Dan Brown, W1DAN
34 Felch Road
Natick, MA 01760-1202
Email: danbrownw1dan (at) gmail dot com
“Advancement of the radio art” is a profound obligation we must meet in the Amateur Radio service under the rules of the FCC. One of the ways in which the ARRL fulfills this obligation is through its ARRL Lab. The Lab provides members with:
- technical information services
- trusted product-review testing
- spectrum-protection engineering
- professional industry contact
- a comprehensive RFI/EMC program
The League’s field organization also registers tech-savvy volunteers to serve as local Technical Specialists (TSs). If you require assistance with a technical matter, inquire at your local club, or through a Technical Specialist. If you cannot locate one, contact the Eastern Massachusetts Technical Coordinator.
As our lives become filled with technology, the likelihood of electronic interference increases. Every lamp dimmer, garage door opener or other new technical “toy” contributes to the electrical noise around us. Many of these devices also “listen” to that growing noise and may react unpredictably to their electronic neighbors, including Amateur Radio transmitters.
Sooner or later, nearly every active Amateur Radio operator will have a problem with interference. This could involve interference to a neighbor’s equipment, or, more likely, some form of interference to Amateur Radio from the noisy devices that can sometimes even be found in our own homes. The good news is that most cases of interference can be cured! The proper use of “diplomacy” skills to communicate with a neighbor and standard technical cures will usually solve the problem. [ARRL Web]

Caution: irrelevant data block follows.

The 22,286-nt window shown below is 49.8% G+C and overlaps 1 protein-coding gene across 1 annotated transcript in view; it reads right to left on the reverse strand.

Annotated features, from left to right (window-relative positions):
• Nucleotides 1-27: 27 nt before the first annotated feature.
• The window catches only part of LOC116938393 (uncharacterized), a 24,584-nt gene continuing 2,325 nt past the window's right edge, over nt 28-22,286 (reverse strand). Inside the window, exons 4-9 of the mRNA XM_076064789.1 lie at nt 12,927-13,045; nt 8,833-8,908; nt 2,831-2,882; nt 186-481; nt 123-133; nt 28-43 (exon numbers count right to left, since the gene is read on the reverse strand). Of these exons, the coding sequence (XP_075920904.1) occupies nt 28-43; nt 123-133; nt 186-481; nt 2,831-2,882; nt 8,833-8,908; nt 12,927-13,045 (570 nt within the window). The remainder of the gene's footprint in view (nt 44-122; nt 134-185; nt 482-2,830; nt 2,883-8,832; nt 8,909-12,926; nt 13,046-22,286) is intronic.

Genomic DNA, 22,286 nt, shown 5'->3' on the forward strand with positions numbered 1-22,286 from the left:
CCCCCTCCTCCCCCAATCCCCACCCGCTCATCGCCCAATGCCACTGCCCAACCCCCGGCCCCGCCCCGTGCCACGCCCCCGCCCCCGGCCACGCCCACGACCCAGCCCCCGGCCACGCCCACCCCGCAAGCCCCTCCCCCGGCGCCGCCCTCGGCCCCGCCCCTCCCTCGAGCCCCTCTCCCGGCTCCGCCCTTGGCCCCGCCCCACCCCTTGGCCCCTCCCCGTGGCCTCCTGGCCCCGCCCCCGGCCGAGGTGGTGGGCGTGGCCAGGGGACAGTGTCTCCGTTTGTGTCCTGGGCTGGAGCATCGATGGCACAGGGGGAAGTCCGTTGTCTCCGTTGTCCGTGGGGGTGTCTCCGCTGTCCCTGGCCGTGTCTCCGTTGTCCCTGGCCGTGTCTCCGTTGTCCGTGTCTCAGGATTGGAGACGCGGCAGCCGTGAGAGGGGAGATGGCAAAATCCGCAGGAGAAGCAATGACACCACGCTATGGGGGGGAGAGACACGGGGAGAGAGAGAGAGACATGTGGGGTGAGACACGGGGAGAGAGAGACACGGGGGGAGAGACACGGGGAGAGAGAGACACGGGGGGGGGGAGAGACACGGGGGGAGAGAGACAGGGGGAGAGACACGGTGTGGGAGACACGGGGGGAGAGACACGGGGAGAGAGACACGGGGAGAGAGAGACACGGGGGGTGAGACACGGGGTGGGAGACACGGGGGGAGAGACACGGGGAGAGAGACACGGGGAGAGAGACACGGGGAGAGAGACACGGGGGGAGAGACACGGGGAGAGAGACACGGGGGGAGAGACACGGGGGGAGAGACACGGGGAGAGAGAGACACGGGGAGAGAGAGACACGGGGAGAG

The wave of software-based digital modes over the past several years has altered the atmosphere of the HF bands. Some suggest the popularity of modes that make it possible to contact stations neither operator can even hear has resulted in fewer CW and SSB signals on bands like 6 meters and 160 meters. Traditional modes require far more interaction and effort on the part of the operator; the newer digital modes not so much. The recent advent of the still-beta “quick” FT8 mode, developed by Steve Franke, K9AN, and Joe Taylor, K1JT — the “F” and the “T” in the mode’s moniker — has brought this to a head. [via “New Digital Modes Changing Complexion of Bands and Perhaps of Ham Radio”, ARRL News, 11/02/2017]
Technical Coordinator Description
The ARRL Technical Coordinator (TC) is a section-level official appointed by the Section Manager to coordinate Technical Specialists and all technical activities within the section. The TC reports to the Section Manager and is expected to maintain contact with other section-level appointees as appropriate to insure a unified ARRL Field Organization within the section.
Requirements: Novice class license or higher; Full ARRL membership
- Supervise and coordinate the work of the section’s Technical Specialists.
- Encourage amateurs in the section to share their technical achievements with others through the pages of QST, and at club meetings, hamfests and conventions.